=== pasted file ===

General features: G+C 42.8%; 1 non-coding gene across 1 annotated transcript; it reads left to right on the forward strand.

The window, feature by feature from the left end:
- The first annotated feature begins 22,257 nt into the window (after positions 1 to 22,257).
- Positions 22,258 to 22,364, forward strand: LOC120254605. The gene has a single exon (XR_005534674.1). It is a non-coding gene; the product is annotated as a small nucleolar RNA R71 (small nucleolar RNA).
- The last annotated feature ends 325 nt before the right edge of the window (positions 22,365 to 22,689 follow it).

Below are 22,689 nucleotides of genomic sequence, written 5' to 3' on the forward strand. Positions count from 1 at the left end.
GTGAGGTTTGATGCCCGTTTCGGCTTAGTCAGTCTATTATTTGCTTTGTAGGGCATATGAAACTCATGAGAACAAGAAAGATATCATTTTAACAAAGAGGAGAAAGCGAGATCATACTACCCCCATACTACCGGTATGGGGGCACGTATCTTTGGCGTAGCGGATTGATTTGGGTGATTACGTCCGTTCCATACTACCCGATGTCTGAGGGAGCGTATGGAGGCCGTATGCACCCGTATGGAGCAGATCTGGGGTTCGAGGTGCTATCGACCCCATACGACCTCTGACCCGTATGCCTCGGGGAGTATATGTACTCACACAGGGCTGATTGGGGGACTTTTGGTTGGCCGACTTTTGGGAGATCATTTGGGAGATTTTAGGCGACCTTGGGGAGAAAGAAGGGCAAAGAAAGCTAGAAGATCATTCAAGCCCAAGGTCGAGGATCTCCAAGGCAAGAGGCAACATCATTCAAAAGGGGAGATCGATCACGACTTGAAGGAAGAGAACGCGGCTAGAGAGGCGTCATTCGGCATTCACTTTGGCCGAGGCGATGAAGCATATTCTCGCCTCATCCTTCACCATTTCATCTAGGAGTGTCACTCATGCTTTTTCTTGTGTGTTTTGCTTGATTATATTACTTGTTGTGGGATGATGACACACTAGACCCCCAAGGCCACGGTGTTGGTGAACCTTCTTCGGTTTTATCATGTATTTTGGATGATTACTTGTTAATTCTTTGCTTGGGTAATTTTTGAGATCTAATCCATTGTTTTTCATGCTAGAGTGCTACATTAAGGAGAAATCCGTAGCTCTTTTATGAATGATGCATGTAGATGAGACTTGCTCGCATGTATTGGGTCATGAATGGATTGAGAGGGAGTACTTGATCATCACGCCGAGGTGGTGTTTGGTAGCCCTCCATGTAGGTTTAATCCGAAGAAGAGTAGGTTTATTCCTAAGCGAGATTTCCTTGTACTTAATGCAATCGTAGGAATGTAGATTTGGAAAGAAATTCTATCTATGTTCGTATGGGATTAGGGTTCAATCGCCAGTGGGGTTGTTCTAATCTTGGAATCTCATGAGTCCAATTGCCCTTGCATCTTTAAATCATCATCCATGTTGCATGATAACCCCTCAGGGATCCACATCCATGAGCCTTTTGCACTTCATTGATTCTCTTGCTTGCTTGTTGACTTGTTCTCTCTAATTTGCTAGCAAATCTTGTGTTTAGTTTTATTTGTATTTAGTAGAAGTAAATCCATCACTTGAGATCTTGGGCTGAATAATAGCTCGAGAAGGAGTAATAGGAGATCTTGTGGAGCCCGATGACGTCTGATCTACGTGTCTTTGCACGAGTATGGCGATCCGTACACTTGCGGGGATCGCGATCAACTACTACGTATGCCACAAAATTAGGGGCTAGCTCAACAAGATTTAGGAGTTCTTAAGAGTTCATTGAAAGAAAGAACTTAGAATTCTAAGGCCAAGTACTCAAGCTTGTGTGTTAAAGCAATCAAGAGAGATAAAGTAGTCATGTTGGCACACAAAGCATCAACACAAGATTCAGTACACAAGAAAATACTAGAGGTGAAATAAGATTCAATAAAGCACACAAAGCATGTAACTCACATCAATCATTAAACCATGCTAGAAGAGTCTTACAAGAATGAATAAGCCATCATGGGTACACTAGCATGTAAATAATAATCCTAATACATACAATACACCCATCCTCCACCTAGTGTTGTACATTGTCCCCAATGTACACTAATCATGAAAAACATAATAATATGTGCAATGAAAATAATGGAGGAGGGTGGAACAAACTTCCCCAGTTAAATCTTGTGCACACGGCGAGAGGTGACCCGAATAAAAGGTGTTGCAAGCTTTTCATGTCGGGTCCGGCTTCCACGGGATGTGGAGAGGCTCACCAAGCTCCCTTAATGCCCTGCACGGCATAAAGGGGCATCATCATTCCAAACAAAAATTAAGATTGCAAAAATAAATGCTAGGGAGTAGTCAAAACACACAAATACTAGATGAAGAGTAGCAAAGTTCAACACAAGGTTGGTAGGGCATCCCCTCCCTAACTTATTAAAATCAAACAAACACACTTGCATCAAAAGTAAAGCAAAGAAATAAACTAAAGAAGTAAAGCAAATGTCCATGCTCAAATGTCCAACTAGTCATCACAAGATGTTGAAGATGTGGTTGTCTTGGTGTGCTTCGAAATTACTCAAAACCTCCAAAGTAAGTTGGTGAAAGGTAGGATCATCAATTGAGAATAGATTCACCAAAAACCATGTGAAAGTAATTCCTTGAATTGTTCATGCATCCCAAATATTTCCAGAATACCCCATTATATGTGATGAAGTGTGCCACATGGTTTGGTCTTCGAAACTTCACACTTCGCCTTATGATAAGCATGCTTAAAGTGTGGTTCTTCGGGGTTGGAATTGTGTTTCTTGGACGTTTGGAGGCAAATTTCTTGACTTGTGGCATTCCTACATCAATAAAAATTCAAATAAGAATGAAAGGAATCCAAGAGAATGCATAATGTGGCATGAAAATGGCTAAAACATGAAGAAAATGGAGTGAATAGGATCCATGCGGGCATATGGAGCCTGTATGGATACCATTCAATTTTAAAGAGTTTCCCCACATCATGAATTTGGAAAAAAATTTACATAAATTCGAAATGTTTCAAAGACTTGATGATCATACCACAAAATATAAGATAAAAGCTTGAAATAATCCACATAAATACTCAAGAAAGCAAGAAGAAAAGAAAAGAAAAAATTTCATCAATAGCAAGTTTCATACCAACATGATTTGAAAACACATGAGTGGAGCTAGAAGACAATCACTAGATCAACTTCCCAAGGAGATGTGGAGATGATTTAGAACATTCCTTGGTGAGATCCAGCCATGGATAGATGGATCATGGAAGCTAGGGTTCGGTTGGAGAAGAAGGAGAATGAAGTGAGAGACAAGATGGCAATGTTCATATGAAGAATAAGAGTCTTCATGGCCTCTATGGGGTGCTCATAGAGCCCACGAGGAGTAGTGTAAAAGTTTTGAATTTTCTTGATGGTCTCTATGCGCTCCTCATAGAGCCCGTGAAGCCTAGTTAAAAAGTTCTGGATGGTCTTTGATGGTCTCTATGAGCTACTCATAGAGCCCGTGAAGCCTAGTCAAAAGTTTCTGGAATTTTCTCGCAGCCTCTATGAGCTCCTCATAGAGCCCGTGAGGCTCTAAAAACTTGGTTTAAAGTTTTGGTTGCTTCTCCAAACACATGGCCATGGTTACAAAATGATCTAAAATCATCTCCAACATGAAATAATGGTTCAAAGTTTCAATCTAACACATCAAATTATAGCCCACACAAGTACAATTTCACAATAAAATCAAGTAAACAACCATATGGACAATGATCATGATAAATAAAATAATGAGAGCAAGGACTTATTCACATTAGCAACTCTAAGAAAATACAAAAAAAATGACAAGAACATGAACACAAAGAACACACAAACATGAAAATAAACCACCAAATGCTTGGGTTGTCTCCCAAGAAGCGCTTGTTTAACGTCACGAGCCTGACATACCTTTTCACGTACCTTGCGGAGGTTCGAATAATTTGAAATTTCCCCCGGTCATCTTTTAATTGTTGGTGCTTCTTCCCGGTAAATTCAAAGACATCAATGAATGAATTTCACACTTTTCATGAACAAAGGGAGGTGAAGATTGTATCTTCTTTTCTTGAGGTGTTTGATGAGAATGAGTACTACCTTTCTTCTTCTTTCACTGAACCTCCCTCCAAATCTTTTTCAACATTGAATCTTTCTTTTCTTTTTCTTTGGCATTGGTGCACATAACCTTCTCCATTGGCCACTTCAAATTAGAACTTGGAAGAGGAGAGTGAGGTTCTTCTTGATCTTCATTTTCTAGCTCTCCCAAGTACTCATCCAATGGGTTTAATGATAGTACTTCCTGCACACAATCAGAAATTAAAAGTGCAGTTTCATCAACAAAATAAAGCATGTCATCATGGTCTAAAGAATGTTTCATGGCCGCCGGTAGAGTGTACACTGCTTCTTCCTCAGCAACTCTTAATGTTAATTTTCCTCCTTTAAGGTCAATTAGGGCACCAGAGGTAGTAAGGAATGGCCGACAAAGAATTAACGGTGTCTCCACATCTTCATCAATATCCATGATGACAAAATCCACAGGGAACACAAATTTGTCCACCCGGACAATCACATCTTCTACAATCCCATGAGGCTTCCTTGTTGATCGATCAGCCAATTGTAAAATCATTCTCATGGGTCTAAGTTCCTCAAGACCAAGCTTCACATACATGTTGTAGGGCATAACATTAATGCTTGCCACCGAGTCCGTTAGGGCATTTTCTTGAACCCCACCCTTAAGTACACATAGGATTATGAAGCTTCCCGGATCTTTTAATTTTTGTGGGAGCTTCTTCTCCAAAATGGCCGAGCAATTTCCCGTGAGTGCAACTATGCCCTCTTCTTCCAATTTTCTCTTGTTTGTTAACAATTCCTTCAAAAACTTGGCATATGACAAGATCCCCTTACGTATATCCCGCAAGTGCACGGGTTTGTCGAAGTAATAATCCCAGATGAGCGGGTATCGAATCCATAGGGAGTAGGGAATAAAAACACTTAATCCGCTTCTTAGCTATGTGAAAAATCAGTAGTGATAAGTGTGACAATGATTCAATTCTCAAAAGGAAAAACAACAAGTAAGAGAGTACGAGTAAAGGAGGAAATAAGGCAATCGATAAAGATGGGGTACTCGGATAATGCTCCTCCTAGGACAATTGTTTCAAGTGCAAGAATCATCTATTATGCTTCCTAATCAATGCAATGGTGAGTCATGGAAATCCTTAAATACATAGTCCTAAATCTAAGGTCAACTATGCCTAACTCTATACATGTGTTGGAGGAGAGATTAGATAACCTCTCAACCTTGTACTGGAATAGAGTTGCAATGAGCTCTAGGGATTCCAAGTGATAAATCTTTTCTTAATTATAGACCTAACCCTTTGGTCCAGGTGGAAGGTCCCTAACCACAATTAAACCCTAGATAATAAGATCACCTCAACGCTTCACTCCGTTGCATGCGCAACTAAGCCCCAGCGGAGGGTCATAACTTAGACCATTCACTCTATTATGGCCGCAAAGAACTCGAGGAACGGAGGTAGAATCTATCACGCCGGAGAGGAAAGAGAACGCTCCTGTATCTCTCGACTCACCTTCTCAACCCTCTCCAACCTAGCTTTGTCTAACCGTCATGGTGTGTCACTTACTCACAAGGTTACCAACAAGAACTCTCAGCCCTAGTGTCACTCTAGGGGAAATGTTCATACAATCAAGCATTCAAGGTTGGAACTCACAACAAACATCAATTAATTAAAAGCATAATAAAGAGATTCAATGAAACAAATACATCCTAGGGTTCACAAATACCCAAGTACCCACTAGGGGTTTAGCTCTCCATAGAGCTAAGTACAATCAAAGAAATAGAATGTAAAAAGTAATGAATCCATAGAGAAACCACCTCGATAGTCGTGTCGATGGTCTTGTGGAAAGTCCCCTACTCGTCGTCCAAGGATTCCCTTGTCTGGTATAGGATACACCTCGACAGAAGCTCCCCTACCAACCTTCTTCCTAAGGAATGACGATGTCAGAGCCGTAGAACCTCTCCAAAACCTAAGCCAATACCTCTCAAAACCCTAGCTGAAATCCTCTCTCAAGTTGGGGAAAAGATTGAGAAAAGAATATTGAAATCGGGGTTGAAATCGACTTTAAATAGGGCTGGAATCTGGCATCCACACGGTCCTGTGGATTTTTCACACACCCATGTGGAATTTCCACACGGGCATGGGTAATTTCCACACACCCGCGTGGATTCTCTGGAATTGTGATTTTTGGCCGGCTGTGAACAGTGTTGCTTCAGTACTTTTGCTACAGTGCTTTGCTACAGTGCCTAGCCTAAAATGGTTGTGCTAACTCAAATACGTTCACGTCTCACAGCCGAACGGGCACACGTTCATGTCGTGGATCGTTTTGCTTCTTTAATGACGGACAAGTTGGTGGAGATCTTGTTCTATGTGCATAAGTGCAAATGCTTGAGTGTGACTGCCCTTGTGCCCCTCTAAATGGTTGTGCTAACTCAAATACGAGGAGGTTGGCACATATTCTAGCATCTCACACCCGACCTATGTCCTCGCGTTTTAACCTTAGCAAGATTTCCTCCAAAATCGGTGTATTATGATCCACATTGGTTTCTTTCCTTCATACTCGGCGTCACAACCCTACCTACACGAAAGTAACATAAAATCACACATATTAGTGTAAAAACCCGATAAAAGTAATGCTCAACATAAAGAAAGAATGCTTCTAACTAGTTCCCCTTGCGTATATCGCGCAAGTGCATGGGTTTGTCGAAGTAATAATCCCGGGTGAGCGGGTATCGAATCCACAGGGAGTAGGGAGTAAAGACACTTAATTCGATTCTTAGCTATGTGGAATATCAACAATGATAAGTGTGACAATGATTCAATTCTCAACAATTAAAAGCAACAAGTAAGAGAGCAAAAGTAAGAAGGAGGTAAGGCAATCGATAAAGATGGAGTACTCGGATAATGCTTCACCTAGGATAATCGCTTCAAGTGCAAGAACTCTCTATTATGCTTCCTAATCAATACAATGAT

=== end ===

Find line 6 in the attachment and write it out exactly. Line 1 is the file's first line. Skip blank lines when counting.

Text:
Below are 22,689 nucleotides of genomic sequence, written 5' to 3' on the forward strand. Positions count from 1 at the left end.